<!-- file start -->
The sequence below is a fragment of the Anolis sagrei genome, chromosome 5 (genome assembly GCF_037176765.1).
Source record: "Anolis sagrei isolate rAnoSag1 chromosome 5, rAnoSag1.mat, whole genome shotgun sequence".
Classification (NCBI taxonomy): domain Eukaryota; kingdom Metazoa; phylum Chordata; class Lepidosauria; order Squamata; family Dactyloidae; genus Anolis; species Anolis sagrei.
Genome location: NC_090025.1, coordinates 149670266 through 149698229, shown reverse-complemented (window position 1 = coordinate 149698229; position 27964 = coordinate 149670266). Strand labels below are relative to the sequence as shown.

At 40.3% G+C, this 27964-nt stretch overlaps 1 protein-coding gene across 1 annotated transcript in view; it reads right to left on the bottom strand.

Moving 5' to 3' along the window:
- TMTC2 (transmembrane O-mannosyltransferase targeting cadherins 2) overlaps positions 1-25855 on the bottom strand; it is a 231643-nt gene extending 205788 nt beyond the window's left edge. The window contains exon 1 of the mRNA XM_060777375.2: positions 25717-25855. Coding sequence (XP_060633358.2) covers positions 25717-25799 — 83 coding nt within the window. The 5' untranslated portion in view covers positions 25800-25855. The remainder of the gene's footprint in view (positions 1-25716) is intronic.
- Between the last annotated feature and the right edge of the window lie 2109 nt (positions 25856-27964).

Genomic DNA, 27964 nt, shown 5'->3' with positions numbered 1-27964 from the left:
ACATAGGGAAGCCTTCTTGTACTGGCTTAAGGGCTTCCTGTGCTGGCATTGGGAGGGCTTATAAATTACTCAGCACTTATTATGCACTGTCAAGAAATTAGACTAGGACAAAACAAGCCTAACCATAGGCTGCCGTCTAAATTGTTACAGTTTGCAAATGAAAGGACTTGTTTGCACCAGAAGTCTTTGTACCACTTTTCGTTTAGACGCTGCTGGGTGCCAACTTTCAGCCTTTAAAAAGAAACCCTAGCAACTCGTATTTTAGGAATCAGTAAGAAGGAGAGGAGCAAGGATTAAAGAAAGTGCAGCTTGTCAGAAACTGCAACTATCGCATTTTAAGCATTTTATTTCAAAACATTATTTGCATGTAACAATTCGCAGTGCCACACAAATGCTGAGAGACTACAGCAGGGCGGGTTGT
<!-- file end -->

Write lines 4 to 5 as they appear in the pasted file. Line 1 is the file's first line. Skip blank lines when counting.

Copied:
Genome location: NC_090025.1, coordinates 149670266 through 149698229, shown reverse-complemented (window position 1 = coordinate 149698229; position 27964 = coordinate 149670266). Strand labels below are relative to the sequence as shown.

At 40.3% G+C, this 27964-nt stretch overlaps 1 protein-coding gene across 1 annotated transcript in view; it reads right to left on the bottom strand.